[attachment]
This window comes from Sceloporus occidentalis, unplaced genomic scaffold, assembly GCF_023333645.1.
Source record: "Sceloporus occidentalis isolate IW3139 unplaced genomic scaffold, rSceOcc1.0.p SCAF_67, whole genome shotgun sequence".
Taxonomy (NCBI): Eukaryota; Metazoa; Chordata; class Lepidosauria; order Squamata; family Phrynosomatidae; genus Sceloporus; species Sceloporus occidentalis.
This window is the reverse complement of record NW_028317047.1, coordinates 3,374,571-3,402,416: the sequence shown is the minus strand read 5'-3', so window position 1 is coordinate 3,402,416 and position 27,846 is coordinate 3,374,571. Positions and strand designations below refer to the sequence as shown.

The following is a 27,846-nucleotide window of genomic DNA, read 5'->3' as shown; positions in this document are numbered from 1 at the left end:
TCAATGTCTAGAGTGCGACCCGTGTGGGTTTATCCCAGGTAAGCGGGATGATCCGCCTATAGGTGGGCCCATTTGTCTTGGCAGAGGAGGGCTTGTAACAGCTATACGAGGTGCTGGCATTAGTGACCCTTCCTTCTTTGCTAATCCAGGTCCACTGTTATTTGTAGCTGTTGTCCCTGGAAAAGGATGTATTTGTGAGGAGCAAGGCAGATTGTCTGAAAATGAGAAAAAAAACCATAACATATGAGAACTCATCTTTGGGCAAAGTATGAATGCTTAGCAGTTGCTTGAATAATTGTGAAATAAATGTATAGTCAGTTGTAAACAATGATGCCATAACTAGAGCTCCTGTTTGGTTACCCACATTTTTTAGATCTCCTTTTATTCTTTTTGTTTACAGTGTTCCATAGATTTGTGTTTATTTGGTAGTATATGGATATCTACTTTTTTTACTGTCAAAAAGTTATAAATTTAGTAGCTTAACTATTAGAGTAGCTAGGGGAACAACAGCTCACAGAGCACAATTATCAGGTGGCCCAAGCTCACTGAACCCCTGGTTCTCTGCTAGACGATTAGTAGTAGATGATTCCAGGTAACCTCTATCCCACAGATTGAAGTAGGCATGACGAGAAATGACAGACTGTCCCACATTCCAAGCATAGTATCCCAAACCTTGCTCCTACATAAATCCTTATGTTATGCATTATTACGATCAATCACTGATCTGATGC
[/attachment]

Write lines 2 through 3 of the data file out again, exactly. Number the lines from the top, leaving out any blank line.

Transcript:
Source record: "Sceloporus occidentalis isolate IW3139 unplaced genomic scaffold, rSceOcc1.0.p SCAF_67, whole genome shotgun sequence".
Taxonomy (NCBI): Eukaryota; Metazoa; Chordata; class Lepidosauria; order Squamata; family Phrynosomatidae; genus Sceloporus; species Sceloporus occidentalis.